THE ORIGINS OF ATTACHMENT THEORY: JOHN BOWLBY AND MARY AINSWORTH
作者: INGE BRETHERTON / 13688次阅读 时间: 2013年11月08日
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REFINING ATTACHMENT THEORY AND RESEARCH: BOWLBY AND AINSWORTH

Before the publication of “The Nature of the Child’s Tie to His Mother” in 1958, Mary Ainsworth received a preprint of the paper from John Bowlby. This event led Bowlby and Ainsworth to renew their close intellectual collaboration. Ainsworth’s subsequent analysis of data from her Ganda project (Ainsworth 1963, 1967) influenced and was influenced by Bowlby’s reformulation of attachment theory (published in 1969). In this sharing of ideas, Ainsworth’s theoretical contribution to Bowlby’s presentation of the ontogeny of human attachment cannot be overestimated.

Findings From Ainsworth’s Ganda Project

The Ganda data (Ainsworth, 1963, 1967) were a rich source for the study of individual differences in the quality of mother - infant interaction, the topic that Bowlby had earlier left aside as too difficult to study. Of special note, in light of Ainsworth’s future work, was an evaluation of maternal sensitivity to infant signals, derived from interview data. Mothers who were excellent informants and who provided much spontaneous detail were rated as highly sensitive, in contrast to other mothers who seemed imperceptive of the nuances of infant behavior. Three infantattachment patterns were observed: Securely attached infants cried little and seemed content to explore in the presence of mother; insecurely attached infants cried frequently, even when held by their mothers, and explored little; and not-yet attached infants manifested no differential behavior to the mother.

It turned out that secure attachment was significantly correlated with maternal sensitivity. Babies of sensitive mothers tended to be securely attached, whereas babies of less sensitive mothers were more likely to he classified as insecure. Mothers’ enjoyment of breast-feeding also correlated with infant security. These findings foreshadow some of Ainsworth’s later work, although the measures are not yet as sophisticated as those developed for subsequent studies.

Ainsworth presented her initial findings from the Ganda project at meetings of the Tavistock Study Group organized by Bowlby during the 1960s (Ainsworth, 1963). Participants invited to these influential gatherings included many now-eminent infant researchers of diverse theoretical backgrounds (in addition to Mary Ainsworth, there were Genevieve Appell, Miriam David, Jacob Gewirtz, Hanus Papousek, Heinz Prechtl, Harriet Rheingold, Henry Ricciuti, Louis Sander, and Peter Wolff), as well as renowned animal researchers such as Harry Harlow, Robert Hinde, Charles Kaufmann, Jay Rosenblatt, and Thelma Rowell Their lively discussions and ensuing studies contributed much to the developing field of infant social development in general. Importantly for Bowlby, they also enriched his ongoing elaboration of attachment theory. Bowlby had always believed that he had much to gain from bringing together researchers with different theoretical backgrounds (e.g., learning theory, psychoanalysis, and ethology), whether or not thy agreed with his theoretical position. Proceedings of these fruitful meetings were published in four volumes entitled Determinants of Infant Behaviour (1961, 1963, 1965, and 1969, edited by Brian Foss).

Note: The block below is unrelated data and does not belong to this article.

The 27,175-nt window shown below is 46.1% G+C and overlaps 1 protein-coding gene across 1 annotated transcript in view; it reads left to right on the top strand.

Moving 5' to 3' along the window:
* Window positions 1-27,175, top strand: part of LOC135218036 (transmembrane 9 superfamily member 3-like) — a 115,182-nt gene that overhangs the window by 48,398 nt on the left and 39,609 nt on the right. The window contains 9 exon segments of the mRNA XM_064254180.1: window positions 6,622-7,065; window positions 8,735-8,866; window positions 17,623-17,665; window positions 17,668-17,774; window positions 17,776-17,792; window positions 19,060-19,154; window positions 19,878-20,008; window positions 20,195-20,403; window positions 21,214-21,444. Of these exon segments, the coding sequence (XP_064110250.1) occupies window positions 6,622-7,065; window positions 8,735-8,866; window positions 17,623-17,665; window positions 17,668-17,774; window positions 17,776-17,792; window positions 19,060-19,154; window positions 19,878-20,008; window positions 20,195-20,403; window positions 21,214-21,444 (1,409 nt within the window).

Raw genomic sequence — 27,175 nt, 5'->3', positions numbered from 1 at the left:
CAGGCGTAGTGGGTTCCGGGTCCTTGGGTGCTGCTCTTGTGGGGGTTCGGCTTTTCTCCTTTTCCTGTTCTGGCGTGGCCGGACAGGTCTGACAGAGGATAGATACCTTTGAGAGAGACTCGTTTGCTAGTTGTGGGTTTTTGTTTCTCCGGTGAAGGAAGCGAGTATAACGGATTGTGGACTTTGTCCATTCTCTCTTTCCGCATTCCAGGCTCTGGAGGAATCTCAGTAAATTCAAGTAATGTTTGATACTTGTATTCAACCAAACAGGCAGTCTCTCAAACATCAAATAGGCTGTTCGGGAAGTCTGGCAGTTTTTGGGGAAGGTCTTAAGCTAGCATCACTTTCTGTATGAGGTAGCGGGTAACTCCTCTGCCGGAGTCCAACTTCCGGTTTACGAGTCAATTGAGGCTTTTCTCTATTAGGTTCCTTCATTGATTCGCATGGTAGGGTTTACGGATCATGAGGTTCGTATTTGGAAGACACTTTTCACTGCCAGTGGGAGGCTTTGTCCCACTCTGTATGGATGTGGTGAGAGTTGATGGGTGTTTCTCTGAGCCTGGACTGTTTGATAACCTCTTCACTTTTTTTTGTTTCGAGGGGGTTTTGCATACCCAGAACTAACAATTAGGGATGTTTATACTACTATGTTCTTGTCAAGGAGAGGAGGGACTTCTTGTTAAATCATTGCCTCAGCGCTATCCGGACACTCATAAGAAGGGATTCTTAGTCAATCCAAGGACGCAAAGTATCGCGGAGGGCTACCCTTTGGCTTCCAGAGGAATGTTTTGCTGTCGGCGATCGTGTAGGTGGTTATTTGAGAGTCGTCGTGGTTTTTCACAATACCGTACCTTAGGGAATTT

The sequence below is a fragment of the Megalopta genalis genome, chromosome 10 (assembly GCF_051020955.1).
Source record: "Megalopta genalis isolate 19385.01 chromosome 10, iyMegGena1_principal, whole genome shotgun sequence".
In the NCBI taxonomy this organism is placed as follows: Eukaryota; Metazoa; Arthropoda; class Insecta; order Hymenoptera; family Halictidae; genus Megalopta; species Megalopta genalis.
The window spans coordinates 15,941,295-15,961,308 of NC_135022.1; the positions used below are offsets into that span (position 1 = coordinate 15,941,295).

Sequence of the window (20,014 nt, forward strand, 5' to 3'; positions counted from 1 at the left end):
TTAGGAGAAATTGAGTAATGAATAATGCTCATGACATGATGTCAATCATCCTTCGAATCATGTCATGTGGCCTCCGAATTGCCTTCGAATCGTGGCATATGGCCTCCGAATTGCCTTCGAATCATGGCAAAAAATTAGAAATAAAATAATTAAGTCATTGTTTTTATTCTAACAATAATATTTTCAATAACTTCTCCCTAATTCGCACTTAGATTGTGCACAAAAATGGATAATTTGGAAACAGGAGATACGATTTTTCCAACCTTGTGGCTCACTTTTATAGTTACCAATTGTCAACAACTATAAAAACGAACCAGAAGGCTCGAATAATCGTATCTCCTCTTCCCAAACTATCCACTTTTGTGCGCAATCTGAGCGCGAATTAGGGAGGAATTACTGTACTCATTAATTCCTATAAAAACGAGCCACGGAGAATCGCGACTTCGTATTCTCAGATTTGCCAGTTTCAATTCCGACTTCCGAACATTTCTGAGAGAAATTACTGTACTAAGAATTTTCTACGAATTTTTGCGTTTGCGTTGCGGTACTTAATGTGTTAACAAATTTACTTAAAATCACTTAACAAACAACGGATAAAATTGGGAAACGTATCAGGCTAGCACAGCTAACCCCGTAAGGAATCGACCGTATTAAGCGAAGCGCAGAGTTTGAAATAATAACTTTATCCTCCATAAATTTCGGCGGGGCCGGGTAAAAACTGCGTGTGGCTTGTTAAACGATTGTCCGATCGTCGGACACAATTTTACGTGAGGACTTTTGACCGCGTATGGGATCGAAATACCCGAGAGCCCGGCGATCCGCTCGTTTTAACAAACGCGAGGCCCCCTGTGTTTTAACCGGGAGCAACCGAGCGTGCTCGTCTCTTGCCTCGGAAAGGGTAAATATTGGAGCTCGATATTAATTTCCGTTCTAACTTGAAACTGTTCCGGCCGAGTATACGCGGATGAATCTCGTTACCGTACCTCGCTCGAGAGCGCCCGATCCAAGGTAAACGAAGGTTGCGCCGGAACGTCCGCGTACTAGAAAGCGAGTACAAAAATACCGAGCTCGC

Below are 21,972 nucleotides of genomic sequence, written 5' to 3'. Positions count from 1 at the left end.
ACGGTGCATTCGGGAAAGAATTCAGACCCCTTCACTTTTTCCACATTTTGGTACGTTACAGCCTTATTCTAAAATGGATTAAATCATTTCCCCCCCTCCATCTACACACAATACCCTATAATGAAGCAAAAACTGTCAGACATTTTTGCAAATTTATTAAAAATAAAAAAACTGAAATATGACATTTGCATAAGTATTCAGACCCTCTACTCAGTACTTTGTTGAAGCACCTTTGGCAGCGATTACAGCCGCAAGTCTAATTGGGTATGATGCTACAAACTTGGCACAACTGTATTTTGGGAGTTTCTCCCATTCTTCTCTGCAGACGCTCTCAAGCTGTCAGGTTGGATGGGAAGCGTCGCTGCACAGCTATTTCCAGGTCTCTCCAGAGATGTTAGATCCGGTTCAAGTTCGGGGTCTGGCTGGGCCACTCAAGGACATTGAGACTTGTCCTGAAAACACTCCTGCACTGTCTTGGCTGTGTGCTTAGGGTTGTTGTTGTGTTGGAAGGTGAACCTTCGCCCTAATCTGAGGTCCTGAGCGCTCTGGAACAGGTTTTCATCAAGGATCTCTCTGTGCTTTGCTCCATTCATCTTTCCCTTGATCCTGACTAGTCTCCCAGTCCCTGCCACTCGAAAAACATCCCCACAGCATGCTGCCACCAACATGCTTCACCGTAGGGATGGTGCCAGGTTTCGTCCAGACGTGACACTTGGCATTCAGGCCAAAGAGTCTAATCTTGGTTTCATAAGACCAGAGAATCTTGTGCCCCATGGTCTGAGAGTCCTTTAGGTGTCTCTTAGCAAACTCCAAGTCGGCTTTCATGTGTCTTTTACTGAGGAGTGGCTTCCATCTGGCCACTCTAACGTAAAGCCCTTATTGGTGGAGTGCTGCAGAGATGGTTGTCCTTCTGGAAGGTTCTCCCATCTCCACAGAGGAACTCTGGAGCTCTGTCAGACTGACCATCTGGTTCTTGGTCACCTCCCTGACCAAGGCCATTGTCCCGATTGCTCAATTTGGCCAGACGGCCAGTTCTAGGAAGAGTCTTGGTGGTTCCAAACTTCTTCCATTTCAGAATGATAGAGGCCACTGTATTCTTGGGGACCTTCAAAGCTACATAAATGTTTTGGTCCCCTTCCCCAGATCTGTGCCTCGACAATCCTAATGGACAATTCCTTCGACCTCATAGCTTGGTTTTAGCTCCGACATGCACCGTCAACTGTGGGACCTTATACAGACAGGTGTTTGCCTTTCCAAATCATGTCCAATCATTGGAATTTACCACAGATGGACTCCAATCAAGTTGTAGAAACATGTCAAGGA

The Baltimore Project

In 1963, while still pondering the data from the Ganda study, Mary Ainsworth embarked on a second observational project whose thoroughness no researcher has since equaled. Again, she opted for naturalistic observations, hut with interviews playing a somewhat lesser role. The 26 participating Baltimore families were recruited before their babies were horn, with 18 home visits beginning in the baby’s first month and ending at 54 weeks of age. Each visit lasted 4 hours tomake sure that mothers would feel comfortable enough to follow their normal routine, resulting in approximately 72 hours of data collection per family.